A book titled "Federal and State Marijuana Laws" on a table near a gavel and scale.

What DEA Rescheduling of Cannabis could mean for Colorado


In a move signaling a potential transformation of the American cannabis industry, the Drug Enforcement Administration (DEA) has proposed reclassifying cannabis from a Schedule 1 to a Schedule 3 controlled substance. This recommendation comes at the urging of the Biden administration, reflecting a significant federal shift towards a more lenient and scientifically grounded approach to cannabis regulation. For Colorado’s regulated marijuana operators and stakeholders nationwide, this change could herald a new era of long-awaited opportunities.

The reclassification of cannabis will reshape the landscape in numerous ways, from legal and financial frameworks to research and medical use. Already, Colorado’s elected leaders are expecting a flood of marijuana-related bills next legislative session. This article thoroughly explores these implications, ensuring Colorado’s cannabis operators are well-informed and prepared for the potential shifts ahead.


Legal Implications

The reclassification of cannabis from Schedule 1 to Schedule 3 under the Controlled Substances Act marks a fundamental shift in how federal law perceives and governs marijuana. Schedule 1 drugs, considered the most restrictive category, are defined as substances with “no currently accepted medical use and a high potential for abuse.” This category includes things like heroin and fentanyl, some of the worst drugs that plague our communities.

 In contrast, Schedule 3 substances are acknowledged to have medical use and a lower potential for abuse compared to Schedule 1 and 2 drugs. You’ll find things in this category such as anabolic steroids, ketamine, and codeine. These are still highly regulated and “controlled” substances, but they are made available for medical uses and specific circumstances. 

Legal Distinctions and Compliance Changes

Moving cannabis to Schedule 3 would reduce regulatory burdens significantly for Colorado’s cannabis businesses. Operators would likely face fewer legal hurdles in licensing, production, and distribution. The complete rulebook for Colorado Regulated Marijuana is over 500 pages, for example. Additionally, this reclassification could mitigate the severity of penalties for violations, aligning more closely with less stringently regulated substances. I’m not saying you’ll see “Tylenol with THC” on the shelves any time soon (or ever, please don’t sue me, J&J), but this is the first of a few crucial steps to make things like that a reality.

Impact on Federal and State Interaction

While federal law provides the framework, Colorado’s own cannabis regulations will need revisiting to align with new federal standards. This alignment process will be crucial for maintaining compliance and taking full advantage of reduced federal oversight. State regulators and cannabis businesses will need to navigate these changes collaboratively.

Adjusting State Regulations

Colorado, being a pioneer in cannabis legalization, will need to re-evaluate its regulatory frameworks to align with the new federal status of cannabis. As I write this, the Colorado Legislature has sent SB24-76 to the Governor’s desk. Titled “Streamlining Marijuana Regulation in Colorado,” the bill aims to bring Colorado’s now aging and comparatively strict regulations around cannabis more in line with other states that followed our example but did away with many of our now over-protective regulations.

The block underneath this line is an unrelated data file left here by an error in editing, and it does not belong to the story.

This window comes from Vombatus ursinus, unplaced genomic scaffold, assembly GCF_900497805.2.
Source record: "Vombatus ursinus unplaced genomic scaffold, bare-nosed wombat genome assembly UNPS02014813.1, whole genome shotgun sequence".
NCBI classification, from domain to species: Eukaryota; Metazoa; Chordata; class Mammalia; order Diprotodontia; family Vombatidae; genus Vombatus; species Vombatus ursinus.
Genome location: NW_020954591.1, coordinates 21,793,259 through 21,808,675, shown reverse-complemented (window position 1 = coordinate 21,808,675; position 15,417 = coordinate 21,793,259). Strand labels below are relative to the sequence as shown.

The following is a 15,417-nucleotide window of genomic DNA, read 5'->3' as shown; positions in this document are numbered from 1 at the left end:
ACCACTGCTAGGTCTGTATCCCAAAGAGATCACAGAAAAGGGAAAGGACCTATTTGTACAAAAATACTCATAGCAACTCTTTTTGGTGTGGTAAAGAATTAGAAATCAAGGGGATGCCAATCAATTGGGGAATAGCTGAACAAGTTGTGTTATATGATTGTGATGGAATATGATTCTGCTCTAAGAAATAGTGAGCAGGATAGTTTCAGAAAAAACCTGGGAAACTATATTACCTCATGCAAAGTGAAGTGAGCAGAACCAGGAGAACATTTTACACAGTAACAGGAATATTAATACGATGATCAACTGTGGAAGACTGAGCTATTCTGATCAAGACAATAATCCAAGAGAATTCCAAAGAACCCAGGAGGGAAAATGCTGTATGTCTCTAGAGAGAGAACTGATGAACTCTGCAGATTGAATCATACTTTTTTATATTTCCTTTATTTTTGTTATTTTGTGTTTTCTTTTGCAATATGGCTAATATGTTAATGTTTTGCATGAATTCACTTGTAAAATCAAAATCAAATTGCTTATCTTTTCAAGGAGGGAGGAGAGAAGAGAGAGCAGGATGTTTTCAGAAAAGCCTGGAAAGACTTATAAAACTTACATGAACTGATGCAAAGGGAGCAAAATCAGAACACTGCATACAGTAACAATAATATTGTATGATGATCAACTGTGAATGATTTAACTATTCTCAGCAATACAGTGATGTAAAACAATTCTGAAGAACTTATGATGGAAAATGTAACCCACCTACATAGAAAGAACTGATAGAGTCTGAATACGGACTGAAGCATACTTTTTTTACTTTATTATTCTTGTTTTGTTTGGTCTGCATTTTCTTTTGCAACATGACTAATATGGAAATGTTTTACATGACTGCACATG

During floor debates for this bill, the DEA’s review results about rescheduling were announced, and both legislators and regulators widely accepted that next year’s legislative sessions would face a tremendous number more bills that seek cuts and easing to regulations and prohibitions that go much further than this year’s bill. State regulators must engage with industry stakeholders to streamline these changes effectively and actively.


Business Implications

The shift of cannabis to a Schedule 3 substance promises not just legal and regulatory ease but significant business advantages as well. Colorado’s cannabis operators could see enhancements in several key business areas, potentially leading to expanded growth and profitability. Colorado has been hit particularly hard by the overall slump in the cannabis market lately, and I know many operators to whom this will be very welcome news.

Access to Banking and Financial Services

One of the most pivotal changes could be in banking and financial services. Historically, cannabis businesses have operated predominantly in cash due to federal banking regulations that discourage financial institutions from servicing Schedule 1 substance-related businesses. With cannabis moving to Schedule 3, banks may be more willing to provide services, reducing the operational risks and inefficiencies associated with large cash transactions.

Security is a constant concern and expense for all operators in Colorado, and we may begin to see changes in legislation that reflect the decreased risk regulated storefronts especially will face. Less cash means less likelihood of burglary and less risk of crime on the property in general. 

Tax Implications and Financial Relief

Currently, cannabis businesses are heavily burdened by IRS Section 280E, which prohibits businesses dealing with Schedule 1 substances from deducting typical business expenses. Reclassification to Schedule 3 would allow these businesses to claim deductions, significantly lowering their tax burdens and improving overall financial health.

The benefits here really cannot be overstated enough. It will also go a long way in easing the general discontent amongst the industry that while the IRS was happy to take operators’ taxes, it wouldn’t allow them the same essential relief any other business is granted. The Colorado legislature has already passed a new law this year allowing operators to take those exceptions at the state level starting in 2025.